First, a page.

The style in which it is rendered is superb. In many ways, it is theater done on location and it brings an authentic essence to the movie. The flophouse is just one big room, a bare stage without symphony, the constant scraping of rust by the tinker and his wife coughing herself to death serving as the score. Donzoko steps away from being a picture of a play by using the camera- it isn’t fixed the way your seat in the amphitheater would be, though there are plenty of shots with the actors’ backs to the audience. Kurosawa uses dynamic motion and framing to match the emotional aesthetics of the source material, pairing dramatic moments with the right kind of visual atmosphere. He will get close in on someone’s face to put you in their head but he will also trust that you are in the scene and not watching and give the big stuff the space and time to breathe. Having the actor face away or having three or four of them in a single shot, sitting in silence makes the real stuff more real, which empowers the writer’s magic spell that lets you be there watching something and be totally lost in what you are watching at the same time. Great films use the medium to command your focus and Kurosawa controls what you see with grace.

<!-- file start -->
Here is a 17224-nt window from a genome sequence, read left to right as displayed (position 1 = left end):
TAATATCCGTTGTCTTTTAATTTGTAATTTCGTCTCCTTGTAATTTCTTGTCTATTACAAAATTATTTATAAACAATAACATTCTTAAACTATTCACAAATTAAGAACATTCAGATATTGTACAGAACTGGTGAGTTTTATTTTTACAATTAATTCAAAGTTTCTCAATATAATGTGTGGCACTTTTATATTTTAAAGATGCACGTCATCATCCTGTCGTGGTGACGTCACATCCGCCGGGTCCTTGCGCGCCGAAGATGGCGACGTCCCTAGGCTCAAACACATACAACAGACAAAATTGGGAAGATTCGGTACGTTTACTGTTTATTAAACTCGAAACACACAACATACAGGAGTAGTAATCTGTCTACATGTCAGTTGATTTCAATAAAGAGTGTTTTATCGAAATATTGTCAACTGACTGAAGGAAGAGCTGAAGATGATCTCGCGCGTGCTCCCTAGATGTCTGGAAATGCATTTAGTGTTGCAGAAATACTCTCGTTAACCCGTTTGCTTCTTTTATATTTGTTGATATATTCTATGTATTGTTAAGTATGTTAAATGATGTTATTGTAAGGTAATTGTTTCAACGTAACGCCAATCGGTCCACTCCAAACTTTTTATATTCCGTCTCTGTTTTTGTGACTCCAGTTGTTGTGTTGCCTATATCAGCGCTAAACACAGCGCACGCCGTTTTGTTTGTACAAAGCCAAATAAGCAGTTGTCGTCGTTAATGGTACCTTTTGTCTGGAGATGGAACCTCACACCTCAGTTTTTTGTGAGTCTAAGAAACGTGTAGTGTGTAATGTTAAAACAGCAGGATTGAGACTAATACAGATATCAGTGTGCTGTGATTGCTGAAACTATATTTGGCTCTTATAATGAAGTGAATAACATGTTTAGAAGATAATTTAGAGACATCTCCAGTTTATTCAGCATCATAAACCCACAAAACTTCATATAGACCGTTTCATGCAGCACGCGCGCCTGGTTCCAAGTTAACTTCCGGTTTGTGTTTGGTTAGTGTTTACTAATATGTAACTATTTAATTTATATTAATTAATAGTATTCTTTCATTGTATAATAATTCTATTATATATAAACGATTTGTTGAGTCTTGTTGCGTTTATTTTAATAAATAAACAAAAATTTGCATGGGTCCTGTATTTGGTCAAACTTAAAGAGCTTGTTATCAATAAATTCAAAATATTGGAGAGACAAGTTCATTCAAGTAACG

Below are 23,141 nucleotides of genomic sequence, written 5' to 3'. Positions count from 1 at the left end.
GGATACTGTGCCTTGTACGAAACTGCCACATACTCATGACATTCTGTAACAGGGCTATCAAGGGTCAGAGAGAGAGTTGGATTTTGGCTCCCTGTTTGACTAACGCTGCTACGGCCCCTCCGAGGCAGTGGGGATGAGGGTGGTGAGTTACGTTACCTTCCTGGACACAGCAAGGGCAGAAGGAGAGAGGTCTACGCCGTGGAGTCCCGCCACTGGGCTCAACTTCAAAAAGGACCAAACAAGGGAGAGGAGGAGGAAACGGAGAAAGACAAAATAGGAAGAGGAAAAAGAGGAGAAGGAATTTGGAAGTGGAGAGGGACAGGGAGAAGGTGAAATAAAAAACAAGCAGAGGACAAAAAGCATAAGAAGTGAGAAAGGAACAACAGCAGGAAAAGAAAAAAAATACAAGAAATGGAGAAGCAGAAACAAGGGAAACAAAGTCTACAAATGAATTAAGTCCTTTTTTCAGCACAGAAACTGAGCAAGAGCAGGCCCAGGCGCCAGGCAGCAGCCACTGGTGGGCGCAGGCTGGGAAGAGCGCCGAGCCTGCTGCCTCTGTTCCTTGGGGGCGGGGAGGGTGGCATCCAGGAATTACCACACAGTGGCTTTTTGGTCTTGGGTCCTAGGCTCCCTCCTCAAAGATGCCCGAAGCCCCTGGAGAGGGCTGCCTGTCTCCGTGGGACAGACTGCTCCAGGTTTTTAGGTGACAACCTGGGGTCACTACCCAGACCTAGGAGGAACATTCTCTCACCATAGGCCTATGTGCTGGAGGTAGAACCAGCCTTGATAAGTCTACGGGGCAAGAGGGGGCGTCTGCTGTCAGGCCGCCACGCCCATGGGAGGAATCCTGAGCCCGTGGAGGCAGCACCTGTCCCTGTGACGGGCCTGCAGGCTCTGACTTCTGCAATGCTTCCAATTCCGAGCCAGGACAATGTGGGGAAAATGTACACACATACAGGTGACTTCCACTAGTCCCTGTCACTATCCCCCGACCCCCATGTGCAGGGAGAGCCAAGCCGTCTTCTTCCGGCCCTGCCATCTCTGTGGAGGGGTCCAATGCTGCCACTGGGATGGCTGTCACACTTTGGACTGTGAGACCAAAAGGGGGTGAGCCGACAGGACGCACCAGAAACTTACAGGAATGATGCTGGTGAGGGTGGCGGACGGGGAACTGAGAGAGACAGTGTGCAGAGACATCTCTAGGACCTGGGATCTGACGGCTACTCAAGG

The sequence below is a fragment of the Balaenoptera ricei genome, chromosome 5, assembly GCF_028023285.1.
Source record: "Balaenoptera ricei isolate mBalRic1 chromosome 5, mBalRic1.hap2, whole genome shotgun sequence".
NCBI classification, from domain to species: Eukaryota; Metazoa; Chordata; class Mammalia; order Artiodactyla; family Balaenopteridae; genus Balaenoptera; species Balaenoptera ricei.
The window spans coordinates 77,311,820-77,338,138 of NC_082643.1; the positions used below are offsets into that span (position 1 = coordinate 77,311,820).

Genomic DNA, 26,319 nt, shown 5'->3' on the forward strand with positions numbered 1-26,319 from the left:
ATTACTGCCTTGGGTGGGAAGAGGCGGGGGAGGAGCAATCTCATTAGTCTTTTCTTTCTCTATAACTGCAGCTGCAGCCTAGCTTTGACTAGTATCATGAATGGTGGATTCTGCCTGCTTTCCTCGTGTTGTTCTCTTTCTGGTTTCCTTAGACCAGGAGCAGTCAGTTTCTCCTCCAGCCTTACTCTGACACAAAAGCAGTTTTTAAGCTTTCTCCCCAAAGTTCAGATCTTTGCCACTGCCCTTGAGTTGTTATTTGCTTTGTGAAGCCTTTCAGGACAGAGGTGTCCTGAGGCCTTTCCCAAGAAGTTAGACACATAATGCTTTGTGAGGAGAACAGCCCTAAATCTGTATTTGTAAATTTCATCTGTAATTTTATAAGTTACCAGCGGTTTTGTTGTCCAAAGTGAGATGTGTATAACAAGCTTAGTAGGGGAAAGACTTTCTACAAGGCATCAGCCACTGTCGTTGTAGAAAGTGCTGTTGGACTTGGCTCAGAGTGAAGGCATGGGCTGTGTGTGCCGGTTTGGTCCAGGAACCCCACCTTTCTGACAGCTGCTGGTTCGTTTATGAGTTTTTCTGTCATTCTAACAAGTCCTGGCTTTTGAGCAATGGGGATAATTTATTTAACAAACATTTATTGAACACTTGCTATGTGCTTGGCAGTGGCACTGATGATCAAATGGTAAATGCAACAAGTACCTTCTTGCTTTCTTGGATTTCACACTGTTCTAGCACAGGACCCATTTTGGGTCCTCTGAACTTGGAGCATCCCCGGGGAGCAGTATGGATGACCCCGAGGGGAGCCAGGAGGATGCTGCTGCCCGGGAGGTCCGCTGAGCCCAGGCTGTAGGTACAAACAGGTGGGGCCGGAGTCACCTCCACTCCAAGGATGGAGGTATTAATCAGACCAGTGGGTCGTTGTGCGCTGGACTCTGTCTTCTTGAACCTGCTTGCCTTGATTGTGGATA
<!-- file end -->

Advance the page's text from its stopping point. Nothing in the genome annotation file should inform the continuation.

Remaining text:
It is a movie of a million dreams. The drunk’s dream, his excuse that he is sick allows him to indulge his weakness instead of fight his was back to the stage. The gambler shares in his excuse- “If work made life easy, he’d do it. Us, too. But that’s hardly the way of the world.” That’s the tinker’s dream, that everything naturally works itself out in the end and head-down perseverance will get you to that point. But that can become an empty excuse to only look out for oneself because everyone else will be taken care of in time. The tinker is screwed because, well first, that’s terrible, but second the game he’s playing is rigged. He plans to get out, but there’s no out for him to get. The vagabond can never be a part of society because society requires someone to be the chaff so they can be the wheat. Failure pervades, and why bother? is the inscription over the portal to the lower depths. Right on to the tinker for rejecting that as a philosophy but the tragedy is the thing he was bothering over is designed to crush him instead of elevate him. Even the escapist is lost, lost in dreams, she never moves on because she’s never there to begin with.